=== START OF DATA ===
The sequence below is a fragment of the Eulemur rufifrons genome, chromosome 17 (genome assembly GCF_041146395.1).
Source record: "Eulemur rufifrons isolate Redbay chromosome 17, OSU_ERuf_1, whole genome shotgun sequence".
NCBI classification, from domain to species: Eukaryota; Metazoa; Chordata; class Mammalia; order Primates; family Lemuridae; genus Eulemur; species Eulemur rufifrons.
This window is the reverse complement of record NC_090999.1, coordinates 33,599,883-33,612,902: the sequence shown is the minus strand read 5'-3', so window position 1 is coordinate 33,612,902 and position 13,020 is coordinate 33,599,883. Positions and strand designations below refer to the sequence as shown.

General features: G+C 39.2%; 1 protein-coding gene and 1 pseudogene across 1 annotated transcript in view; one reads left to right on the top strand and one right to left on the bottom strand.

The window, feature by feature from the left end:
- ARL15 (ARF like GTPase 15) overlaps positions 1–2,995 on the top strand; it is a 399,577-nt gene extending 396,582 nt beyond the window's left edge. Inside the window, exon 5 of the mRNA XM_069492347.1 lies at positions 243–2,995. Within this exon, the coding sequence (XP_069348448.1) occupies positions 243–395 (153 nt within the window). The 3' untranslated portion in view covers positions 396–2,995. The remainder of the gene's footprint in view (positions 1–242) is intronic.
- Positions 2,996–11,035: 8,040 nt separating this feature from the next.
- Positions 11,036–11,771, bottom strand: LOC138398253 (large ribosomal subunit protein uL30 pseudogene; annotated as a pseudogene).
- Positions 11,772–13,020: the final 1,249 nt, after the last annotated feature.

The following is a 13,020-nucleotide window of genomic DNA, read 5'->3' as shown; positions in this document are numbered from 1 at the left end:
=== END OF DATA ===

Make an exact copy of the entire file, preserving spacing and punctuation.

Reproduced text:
The sequence below is a fragment of the Eulemur rufifrons genome, chromosome 17 (genome assembly GCF_041146395.1).
Source record: "Eulemur rufifrons isolate Redbay chromosome 17, OSU_ERuf_1, whole genome shotgun sequence".
NCBI classification, from domain to species: Eukaryota; Metazoa; Chordata; class Mammalia; order Primates; family Lemuridae; genus Eulemur; species Eulemur rufifrons.
This window is the reverse complement of record NC_090999.1, coordinates 33,599,883-33,612,902: the sequence shown is the minus strand read 5'-3', so window position 1 is coordinate 33,612,902 and position 13,020 is coordinate 33,599,883. Positions and strand designations below refer to the sequence as shown.

General features: G+C 39.2%; 1 protein-coding gene and 1 pseudogene across 1 annotated transcript in view; one reads left to right on the top strand and one right to left on the bottom strand.

The window, feature by feature from the left end:
- ARL15 (ARF like GTPase 15) overlaps positions 1–2,995 on the top strand; it is a 399,577-nt gene extending 396,582 nt beyond the window's left edge. Inside the window, exon 5 of the mRNA XM_069492347.1 lies at positions 243–2,995. Within this exon, the coding sequence (XP_069348448.1) occupies positions 243–395 (153 nt within the window). The 3' untranslated portion in view covers positions 396–2,995. The remainder of the gene's footprint in view (positions 1–242) is intronic.
- Positions 2,996–11,035: 8,040 nt separating this feature from the next.
- Positions 11,036–11,771, bottom strand: LOC138398253 (large ribosomal subunit protein uL30 pseudogene; annotated as a pseudogene).
- Positions 11,772–13,020: the final 1,249 nt, after the last annotated feature.

The following is a 13,020-nucleotide window of genomic DNA, read 5'->3' as shown; positions in this document are numbered from 1 at the left end: